RD Motor had been subject to a collective bargaining agreement with a Teamster local union under which it was obligated to contribute to the Central States, Southeast and Southwest Areas Pension Fund ("the Fund"). In late 1985, the Fund determined that RD Motor had effected a "complete withdrawal" from the pension plan, See 29 U.S.C. § 1383 (1988), and notified RD Motor and Johnco that withdrawal liability was owed in the amount of $334,301.13. Neither RD Motor nor Johnco requested arbitration of this claim, as was their right pursuant to ERISA's dispute resolution mechanism. The Fund won a suit against the companies in 1988, see Central States, S.E. & S.W. Areas Pension Fund v. Johnco, Inc.,694 F.Supp. 478 (N.D.Ill.1988), but they were unable to satisfy the judgment. The Fund then brought the present suit against Paul Johnson and his wife Lois. The theory of the Fund's suit against Paul Johnson was that he was jointly and severally liable for RD Motor's withdrawal liability on account of his ownership of the unincorporated leasing business. Under MPPAA, all trades or businesses under "common control" — meaning those businesses that share significant ownership by the same people — are treated as constituting a single employer for purposes of determining withdrawal liability. See 29 U.S.C. § 1301(b)(1).1 Thus, if one company incurs withdrawal liability, any other related company in the same "controlled group" assumes joint and several liability for its obligation. The main purpose of this rule is to prevent a business subject to an unfulfilled pension debt from "fractionalizing its operations" or shifting assets to related companies to avoid meeting its financial obligations to the plan. To define the scope of a controlled group, MPPAA looks to certain regulations issued by the Secretary of the Treasury.2 Under these regulations, two organizations belong to a "brother-sister" group if the same five or fewer
people own a controlling interest (at least 80% of the stock) in each organization and exercise effective control over both. See 26 C.F.R. § 1.414(c)-2(c)(1) (1992).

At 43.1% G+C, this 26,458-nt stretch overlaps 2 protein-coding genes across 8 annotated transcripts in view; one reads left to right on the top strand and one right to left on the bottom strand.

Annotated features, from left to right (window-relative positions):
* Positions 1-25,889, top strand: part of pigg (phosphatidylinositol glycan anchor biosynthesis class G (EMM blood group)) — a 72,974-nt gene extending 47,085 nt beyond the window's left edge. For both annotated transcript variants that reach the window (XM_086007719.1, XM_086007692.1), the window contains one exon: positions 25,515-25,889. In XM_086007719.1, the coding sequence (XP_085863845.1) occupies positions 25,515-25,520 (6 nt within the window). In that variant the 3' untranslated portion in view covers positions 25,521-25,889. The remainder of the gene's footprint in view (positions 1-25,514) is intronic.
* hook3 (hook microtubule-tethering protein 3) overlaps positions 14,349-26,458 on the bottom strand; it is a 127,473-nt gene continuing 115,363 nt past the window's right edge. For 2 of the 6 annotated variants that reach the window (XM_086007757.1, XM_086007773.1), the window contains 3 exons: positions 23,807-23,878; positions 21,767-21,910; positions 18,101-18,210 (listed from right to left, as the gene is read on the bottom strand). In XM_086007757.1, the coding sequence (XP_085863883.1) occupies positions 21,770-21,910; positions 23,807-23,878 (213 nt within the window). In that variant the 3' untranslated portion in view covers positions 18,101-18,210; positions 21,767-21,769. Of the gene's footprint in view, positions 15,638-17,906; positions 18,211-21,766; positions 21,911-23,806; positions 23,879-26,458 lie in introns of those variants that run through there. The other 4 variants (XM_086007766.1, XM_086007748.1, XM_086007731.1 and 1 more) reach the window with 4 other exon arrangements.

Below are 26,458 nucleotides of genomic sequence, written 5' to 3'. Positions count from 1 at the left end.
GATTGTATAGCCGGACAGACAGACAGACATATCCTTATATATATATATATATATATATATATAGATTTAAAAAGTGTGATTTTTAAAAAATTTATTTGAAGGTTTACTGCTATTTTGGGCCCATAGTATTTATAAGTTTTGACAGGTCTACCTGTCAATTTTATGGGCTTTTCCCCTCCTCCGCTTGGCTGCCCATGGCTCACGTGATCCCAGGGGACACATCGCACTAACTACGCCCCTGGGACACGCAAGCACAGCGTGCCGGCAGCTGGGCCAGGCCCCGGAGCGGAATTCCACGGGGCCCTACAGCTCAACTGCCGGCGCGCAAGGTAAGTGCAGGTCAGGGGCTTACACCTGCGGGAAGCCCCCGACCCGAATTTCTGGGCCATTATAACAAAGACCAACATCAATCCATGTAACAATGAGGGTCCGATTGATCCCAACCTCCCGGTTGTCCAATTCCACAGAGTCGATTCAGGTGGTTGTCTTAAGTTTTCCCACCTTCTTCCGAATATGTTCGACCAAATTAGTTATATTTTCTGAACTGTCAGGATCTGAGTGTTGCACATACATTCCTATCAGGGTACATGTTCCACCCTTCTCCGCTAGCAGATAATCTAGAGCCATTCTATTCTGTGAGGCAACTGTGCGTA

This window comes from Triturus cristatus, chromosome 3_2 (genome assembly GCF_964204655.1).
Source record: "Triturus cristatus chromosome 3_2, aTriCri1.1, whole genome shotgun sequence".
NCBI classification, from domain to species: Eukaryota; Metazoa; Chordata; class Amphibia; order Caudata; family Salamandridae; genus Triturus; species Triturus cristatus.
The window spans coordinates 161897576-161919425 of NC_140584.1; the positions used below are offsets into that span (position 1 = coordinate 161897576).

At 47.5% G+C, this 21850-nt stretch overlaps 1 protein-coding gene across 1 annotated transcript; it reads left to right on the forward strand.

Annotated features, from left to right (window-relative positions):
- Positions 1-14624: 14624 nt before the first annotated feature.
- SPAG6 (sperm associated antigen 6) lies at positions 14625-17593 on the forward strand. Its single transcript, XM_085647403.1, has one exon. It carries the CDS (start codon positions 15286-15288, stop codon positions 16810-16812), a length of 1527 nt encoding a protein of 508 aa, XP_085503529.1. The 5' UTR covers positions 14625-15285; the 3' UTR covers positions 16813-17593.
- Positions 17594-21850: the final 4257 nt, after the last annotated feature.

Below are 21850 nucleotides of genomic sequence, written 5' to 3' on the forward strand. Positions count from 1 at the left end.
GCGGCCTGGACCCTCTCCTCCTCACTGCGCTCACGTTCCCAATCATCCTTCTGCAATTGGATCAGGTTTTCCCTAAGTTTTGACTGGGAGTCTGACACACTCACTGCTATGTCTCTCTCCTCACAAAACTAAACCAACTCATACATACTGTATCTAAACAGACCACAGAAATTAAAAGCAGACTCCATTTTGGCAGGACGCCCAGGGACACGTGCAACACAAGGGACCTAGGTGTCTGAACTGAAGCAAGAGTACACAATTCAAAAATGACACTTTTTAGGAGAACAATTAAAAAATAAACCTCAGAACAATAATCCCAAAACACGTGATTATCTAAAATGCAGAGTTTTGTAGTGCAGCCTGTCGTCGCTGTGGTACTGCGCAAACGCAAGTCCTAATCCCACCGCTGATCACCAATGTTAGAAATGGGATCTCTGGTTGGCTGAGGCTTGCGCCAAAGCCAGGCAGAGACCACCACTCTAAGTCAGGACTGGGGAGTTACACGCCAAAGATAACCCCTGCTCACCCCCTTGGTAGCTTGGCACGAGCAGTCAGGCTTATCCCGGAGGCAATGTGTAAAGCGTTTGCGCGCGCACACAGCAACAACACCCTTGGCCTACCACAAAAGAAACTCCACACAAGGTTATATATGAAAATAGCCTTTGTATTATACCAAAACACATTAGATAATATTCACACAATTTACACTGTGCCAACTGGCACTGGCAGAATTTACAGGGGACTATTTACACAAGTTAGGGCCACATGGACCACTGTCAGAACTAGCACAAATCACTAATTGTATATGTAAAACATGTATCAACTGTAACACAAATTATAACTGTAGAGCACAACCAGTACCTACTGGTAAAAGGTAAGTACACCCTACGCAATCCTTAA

The district court held that the unincorporated leasing business was under common control with RD Motor and, therefore, jointly and severally liable for the latter's withdrawal liability. See Central States, S.E. & S.W. Areas Pension Fund v. Johnson,778 F.Supp. 425, 428 (N.D.Ill.1991). Because Paul Johnson owned the leasing business, and was not shielded by limited corporate liability, he in turn assumed this obligation. Accordingly, the district court entered summary judgment for the Fund against Paul Johnson. See id. at 430. He did not appeal the judgment. The Fund also named Lois Johnson, Paul's wife, in the suit. One apparent purpose in suing her was to make a claim against the Johnsons' residence in Selma, Indiana. Because the Johnsons own their home as tenants by the entirety, the property is insulated against all but joint creditors.3See Brief of Plaintiffs-Appellants at 6-7, 18. The evidence of Lois Johnson's involvement in her husband's business affairs was inconclusive. She submitted an affidavit stating that she did not participate in the management or control of any of Paul's business concerns, including the leasing business. She admitted that she accompanied Paul to RD Motor's offices on weekends and holidays, but only to knit or do needlepoint, and occasionally to file papers; she stated that she never received compensation for these activities. The district court found that the money used to purchase the building and semi-tractor leased to RD Motor came out of joint bank accounts maintained by Paul and Lois. It also found that the rental income produced by these leasing activities was deposited into joint accounts, and that the Johnsons claimed deductions from their combined gross income on their joint federal tax return, based on losses from the leasing activities.